Before L'naya arrived, I had gone to a bookstore to see if there were any new Molly books that we didn't already own. I bought one called Molly Just for Fun and put it away for a rainy day while my niece was visiting. Well, weather being what it has become lately, we never saw a single raindrop, so I just gave it to her.
Molly Just for Fun is exactly what it is described as: a make-it, play-it, solve-it book of fun - in other words, an activity book. I thought that since L'naya was learning about World War II and the Holocaust this year in school, it might be fun to see what kinds of things kids did back them.
I was wrong!
Molly Just for Fun is basically an expensive book, $12.95, of do-once-then-become-bored activities. The first activity is called Sticker Sudoku. You solve the puzzle using pictures from Molly's 1940s life instead of numbers. And I am pretty sure that no one had even heard of Sudoku back then. L'naya did like learning how to make a secret code, but I could have shown her that - I learned this particular method when I was a kid. Very few of the activities call for a child to use their imagination or involve any of the arts and crafts projects kids usually enjoy so much.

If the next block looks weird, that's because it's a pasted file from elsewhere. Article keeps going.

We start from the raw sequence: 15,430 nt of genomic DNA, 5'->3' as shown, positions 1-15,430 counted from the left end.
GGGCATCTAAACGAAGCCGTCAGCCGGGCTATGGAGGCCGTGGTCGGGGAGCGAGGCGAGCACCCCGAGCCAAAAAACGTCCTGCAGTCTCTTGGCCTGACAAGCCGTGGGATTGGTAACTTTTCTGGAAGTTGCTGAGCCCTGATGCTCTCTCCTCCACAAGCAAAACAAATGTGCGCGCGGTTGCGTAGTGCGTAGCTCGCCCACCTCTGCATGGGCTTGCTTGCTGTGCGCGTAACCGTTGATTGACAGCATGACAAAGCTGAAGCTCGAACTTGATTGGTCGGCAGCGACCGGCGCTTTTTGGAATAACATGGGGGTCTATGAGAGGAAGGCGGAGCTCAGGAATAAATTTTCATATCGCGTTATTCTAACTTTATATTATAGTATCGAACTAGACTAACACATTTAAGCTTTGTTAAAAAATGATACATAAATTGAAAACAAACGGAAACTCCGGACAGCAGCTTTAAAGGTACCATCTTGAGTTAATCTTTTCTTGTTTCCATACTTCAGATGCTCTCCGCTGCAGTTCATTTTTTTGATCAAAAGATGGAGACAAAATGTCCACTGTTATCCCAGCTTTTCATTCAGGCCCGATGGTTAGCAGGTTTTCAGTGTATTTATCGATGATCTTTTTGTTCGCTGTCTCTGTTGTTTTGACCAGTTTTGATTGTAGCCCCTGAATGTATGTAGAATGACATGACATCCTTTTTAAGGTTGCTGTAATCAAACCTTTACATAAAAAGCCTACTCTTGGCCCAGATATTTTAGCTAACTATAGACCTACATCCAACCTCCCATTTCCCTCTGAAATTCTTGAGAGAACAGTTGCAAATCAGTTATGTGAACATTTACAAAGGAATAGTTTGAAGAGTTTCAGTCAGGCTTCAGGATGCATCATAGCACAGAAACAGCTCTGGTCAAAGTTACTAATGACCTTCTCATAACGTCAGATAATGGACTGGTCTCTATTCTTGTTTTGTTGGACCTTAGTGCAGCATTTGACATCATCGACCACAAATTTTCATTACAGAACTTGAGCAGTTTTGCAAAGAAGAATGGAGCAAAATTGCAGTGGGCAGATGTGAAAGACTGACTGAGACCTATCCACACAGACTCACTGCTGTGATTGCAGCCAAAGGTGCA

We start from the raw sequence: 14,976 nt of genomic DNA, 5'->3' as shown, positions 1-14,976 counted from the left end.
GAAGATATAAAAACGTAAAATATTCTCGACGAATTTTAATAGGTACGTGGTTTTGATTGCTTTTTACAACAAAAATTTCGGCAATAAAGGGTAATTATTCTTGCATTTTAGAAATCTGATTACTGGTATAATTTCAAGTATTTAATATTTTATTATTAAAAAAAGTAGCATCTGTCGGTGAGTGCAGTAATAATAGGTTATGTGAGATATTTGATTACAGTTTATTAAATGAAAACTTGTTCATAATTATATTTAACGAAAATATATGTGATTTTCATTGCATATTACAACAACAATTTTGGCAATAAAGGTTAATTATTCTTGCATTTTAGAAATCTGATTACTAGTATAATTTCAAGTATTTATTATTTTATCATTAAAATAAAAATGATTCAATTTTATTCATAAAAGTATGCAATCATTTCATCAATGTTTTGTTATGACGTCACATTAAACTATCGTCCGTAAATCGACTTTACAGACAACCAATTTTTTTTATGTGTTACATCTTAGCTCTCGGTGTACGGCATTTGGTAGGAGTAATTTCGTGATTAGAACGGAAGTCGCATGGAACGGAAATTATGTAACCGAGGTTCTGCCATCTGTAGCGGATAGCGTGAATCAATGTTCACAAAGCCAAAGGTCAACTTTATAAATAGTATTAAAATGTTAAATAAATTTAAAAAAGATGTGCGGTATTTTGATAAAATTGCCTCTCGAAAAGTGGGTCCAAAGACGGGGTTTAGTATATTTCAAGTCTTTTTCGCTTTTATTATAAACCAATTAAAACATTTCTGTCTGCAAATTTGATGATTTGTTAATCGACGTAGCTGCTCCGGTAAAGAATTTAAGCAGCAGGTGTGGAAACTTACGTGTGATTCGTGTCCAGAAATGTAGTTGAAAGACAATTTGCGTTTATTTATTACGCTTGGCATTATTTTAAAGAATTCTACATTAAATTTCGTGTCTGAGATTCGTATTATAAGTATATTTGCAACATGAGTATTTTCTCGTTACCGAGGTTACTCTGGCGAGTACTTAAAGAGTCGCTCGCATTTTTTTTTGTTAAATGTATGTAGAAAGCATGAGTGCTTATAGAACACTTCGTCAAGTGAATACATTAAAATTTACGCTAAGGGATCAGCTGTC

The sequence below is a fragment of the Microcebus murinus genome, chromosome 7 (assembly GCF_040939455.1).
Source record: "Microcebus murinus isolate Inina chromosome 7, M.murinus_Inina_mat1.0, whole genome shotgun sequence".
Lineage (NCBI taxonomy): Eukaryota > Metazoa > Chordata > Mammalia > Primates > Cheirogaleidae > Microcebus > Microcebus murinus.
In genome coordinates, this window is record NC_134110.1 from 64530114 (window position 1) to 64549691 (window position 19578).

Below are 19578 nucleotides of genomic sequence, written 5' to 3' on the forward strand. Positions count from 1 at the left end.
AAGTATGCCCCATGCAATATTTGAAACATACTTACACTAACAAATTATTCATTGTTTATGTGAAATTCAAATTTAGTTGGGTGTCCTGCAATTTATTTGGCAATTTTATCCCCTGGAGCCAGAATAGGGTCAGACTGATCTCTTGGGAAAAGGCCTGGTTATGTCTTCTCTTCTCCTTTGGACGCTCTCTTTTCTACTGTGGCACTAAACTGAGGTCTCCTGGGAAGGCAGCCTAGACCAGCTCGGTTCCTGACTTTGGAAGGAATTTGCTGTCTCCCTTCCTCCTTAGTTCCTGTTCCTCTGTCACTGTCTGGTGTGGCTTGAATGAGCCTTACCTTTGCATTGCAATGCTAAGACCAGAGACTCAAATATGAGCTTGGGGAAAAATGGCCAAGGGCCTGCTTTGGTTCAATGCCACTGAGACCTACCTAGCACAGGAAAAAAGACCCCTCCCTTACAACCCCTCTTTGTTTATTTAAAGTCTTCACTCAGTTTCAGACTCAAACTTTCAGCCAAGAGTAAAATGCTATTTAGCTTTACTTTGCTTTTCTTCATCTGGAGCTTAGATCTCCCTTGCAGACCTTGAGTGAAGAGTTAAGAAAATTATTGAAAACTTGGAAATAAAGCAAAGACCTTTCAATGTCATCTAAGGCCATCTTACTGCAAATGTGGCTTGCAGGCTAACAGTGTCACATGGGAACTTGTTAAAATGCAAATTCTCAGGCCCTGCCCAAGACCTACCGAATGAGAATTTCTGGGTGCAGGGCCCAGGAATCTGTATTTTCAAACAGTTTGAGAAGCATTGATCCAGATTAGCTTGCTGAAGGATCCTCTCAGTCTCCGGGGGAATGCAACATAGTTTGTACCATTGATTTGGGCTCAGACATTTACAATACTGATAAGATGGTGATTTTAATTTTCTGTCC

So I am sorry to say, I would not recommend Molly Just for Fun. Much better is Molly's Cookbook: A Peek at Dining in the Past with Meals You Can Cook Today. This is an old 1994 edition that belonged to my daughter when she was young and was published by The Pleasant Company.
Molly's Cookbook really does teach kids about food during the war when shortages and rationing made life so very difficult. And there lots of fun recipes like Volcano Potatoes and Deviled Eggs, both of which we have often enjoyed.
Molly's Cookbook is not to be confused with Molly's Cooking Studio, a newer, more high priced book published after The Pleasant Company was sold to Mattel. And even though Molly's Cookbook is not longer published, it is easily available online, sometimes as low as 25¢. This is a wonderful book for adults and kids to work together in the kitchen. Kids learn not just about food in the war, but also how to prepare simple but tasty food and basic kitchen safety.
In my house the all-time favorite recipe in Molly's Cookbook is a breakfast dish called Toad in the Hole which I learned how to make in Girl Scouts when we called them Sunshine Eggs.
Non-Fiction Monday is hosted this week by The Nonfiction Detectives